Because of John Spencer’s profession, Moffat spent ten of her early years living in a prep school dorm. “So, I had all these adopted big brothers who threw me in the air, and I think that’s where I really began to learn how to navigate the world because of these boys. I’d learn all kinds of lessons about taking care of yourself, fighting for yourself. And it was just a wonderful experience to be able to grow up in that rich intellectual environment.” 

She also spent weekends and summers on the farm. “My first pet was a cow named Brenda,” she laughingly remembers. “Everyone else has a dog. I think I actually had some goldfish, and I did have a guinea pig for a short time, but I was most fond of my cow Brenda, who was a very stubborn cow. Much like myself, I guess you could say.”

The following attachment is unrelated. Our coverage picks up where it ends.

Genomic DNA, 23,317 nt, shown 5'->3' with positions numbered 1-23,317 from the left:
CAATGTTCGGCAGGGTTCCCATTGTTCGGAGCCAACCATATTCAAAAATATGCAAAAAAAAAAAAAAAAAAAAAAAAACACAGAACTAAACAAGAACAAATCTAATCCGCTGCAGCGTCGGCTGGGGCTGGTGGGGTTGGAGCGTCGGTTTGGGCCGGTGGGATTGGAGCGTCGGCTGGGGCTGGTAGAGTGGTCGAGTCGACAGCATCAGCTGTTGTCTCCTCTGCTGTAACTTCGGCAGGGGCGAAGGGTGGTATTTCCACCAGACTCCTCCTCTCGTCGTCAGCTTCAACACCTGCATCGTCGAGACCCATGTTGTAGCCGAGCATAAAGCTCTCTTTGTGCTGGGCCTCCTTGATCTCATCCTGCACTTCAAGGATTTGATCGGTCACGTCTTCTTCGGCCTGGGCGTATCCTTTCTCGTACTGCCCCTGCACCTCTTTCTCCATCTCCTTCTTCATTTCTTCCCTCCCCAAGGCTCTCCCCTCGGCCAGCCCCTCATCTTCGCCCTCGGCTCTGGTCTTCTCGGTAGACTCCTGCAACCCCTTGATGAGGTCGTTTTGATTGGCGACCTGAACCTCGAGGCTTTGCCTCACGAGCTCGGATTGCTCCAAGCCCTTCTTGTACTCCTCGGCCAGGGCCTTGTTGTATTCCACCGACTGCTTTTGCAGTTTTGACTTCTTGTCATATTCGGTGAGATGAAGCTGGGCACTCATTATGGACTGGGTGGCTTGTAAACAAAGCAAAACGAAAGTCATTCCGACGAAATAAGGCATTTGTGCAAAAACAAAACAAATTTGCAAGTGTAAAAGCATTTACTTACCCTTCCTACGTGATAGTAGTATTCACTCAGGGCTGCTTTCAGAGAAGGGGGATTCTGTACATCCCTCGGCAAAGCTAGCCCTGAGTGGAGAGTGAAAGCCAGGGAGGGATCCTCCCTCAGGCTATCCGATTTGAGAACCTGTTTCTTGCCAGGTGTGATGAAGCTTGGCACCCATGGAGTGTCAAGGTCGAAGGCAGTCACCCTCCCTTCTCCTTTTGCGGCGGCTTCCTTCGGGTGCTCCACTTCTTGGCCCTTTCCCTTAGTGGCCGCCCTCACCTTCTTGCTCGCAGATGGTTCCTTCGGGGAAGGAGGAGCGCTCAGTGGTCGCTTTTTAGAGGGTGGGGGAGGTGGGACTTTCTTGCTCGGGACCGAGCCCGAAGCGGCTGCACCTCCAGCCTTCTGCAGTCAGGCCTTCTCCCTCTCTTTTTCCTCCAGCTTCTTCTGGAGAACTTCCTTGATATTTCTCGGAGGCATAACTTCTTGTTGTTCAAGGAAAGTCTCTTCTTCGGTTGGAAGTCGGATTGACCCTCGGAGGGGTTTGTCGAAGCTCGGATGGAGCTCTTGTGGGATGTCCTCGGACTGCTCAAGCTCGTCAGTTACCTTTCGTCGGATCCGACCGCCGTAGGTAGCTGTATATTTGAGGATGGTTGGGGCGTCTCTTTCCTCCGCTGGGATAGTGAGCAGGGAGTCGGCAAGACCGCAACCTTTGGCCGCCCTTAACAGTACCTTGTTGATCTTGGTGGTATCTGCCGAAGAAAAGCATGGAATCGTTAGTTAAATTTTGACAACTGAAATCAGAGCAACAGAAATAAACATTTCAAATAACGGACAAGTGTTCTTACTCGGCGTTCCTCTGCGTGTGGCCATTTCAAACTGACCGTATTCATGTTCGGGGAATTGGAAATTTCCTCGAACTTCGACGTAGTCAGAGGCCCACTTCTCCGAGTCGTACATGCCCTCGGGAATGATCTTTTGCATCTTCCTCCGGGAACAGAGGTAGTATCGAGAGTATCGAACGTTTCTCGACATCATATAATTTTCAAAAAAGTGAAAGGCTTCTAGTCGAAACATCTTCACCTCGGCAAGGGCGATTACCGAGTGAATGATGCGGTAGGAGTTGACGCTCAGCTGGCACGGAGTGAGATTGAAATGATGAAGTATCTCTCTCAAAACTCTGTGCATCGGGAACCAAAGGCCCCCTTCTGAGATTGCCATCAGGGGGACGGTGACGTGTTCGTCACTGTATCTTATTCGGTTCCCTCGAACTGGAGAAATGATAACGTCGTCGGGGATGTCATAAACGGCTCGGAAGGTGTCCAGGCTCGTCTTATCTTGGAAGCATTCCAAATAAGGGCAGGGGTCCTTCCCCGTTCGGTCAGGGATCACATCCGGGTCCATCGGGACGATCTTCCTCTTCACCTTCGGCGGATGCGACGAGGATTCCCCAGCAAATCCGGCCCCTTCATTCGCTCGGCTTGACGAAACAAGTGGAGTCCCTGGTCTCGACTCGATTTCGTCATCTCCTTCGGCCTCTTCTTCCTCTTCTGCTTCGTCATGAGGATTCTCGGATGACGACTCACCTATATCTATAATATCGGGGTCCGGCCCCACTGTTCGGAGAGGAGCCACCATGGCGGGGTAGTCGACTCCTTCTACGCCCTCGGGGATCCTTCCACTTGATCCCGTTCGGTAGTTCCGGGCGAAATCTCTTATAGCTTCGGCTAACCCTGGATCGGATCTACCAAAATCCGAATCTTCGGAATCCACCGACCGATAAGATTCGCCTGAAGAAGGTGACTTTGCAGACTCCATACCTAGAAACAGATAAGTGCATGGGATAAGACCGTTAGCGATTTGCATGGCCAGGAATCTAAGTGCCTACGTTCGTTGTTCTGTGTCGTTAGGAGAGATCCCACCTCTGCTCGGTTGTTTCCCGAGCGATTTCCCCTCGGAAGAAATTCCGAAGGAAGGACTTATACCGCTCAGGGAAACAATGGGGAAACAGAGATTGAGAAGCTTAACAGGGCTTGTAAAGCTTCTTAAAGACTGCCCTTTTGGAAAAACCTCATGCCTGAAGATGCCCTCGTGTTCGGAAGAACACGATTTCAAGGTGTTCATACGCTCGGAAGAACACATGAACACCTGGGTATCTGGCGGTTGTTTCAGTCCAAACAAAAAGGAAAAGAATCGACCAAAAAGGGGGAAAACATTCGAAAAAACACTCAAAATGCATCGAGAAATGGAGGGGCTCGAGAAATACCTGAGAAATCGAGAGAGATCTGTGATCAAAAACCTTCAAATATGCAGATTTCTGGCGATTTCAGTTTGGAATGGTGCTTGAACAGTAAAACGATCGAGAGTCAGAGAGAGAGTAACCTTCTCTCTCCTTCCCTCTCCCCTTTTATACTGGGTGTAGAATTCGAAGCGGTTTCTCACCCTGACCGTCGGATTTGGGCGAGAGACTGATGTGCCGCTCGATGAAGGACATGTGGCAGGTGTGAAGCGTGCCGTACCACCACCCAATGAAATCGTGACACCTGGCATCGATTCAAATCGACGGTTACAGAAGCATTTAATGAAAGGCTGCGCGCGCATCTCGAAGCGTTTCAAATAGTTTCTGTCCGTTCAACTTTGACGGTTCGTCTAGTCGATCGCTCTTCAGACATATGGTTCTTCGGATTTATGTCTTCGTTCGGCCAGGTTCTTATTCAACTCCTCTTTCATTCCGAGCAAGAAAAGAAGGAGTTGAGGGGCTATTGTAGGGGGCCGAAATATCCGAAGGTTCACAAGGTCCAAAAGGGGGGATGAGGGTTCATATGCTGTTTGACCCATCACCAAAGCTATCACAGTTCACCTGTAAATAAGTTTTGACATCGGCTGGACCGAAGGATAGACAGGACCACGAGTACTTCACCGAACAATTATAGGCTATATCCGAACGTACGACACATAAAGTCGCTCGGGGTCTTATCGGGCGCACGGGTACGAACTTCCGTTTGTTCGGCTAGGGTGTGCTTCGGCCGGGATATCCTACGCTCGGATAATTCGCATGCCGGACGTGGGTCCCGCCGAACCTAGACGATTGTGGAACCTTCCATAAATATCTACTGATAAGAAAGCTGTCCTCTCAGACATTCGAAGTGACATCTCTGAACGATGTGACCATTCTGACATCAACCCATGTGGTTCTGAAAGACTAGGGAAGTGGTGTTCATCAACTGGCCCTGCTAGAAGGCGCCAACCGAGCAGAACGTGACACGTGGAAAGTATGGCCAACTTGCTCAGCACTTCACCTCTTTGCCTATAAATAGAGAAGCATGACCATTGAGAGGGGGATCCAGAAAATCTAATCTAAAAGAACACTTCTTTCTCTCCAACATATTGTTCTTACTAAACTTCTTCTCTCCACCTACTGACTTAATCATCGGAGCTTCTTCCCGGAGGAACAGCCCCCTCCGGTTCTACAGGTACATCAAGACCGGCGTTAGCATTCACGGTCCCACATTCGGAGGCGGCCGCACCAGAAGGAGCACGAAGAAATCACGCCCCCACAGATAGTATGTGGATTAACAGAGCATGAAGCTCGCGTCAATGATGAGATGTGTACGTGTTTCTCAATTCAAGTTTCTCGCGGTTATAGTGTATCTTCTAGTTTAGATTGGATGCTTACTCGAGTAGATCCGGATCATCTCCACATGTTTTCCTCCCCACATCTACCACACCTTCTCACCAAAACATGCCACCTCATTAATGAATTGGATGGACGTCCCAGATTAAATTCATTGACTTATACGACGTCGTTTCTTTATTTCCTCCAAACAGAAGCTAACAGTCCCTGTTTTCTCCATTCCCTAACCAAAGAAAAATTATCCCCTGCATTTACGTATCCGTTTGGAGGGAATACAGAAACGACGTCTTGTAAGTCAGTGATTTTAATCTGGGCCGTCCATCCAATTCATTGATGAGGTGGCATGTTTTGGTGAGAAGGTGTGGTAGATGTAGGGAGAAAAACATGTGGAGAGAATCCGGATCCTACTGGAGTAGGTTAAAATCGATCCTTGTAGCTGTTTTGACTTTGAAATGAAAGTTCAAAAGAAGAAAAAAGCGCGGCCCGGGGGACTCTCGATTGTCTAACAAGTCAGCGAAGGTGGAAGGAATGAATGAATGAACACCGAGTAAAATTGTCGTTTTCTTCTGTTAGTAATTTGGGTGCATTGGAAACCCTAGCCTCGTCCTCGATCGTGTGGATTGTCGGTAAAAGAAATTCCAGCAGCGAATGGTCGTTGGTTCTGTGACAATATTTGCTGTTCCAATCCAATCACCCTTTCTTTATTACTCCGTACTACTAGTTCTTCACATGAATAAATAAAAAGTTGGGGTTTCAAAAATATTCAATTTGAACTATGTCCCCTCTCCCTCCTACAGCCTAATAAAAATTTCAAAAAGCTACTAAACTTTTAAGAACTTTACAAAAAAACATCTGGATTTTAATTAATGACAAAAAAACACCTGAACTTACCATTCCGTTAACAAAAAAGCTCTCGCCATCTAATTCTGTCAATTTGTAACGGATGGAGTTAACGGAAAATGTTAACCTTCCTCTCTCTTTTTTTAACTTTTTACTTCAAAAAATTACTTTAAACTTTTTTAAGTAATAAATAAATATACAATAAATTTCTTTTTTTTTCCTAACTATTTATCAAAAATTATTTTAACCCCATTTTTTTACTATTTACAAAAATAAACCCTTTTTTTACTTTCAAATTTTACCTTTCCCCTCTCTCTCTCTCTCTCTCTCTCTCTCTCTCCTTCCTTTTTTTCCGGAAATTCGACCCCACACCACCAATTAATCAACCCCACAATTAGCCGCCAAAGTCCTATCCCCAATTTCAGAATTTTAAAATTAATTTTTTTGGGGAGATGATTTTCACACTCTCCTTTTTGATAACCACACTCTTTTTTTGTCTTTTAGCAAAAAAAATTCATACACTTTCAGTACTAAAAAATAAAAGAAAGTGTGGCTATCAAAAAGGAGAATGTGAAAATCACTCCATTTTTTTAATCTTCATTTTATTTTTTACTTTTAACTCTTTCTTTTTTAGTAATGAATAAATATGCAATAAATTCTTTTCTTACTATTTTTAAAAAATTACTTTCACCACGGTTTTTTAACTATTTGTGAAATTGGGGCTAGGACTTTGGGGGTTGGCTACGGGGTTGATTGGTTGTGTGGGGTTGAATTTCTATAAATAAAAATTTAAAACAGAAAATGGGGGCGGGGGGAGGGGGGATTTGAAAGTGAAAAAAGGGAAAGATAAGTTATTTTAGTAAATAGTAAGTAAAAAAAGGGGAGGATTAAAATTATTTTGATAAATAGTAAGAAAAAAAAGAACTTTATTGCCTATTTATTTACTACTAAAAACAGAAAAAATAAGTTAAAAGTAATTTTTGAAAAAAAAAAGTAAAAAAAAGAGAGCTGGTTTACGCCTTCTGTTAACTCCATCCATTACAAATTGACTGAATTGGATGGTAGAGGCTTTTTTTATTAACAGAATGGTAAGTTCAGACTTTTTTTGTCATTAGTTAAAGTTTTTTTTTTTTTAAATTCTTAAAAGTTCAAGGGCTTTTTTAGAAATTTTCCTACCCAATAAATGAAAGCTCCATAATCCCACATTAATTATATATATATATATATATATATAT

Moffat’s interest in and belief in people from all walks of life was likely spurred by her father. He regularly visited life-sentenced prisoners at Norfolk State Prison—and for years brought home two of the men with no family to the farm for overnight furloughs twice a month. “So many of these men went on to do great things,” she says, “One of them was accused of a bank robbery, and he insisted that he was innocent. He developed the skills to become a paralegal. He found a way, with the help of a lawyer, to prove his innocence. Afterwards, he ended up becoming a paralegal for Hale and Dorr. Another, whom we called ‘Mr. Joe’ got into a halfway house and was able to do an apprenticeship at Ford Motor Company and ended up becoming the number one producer for Ford in Massachusetts.”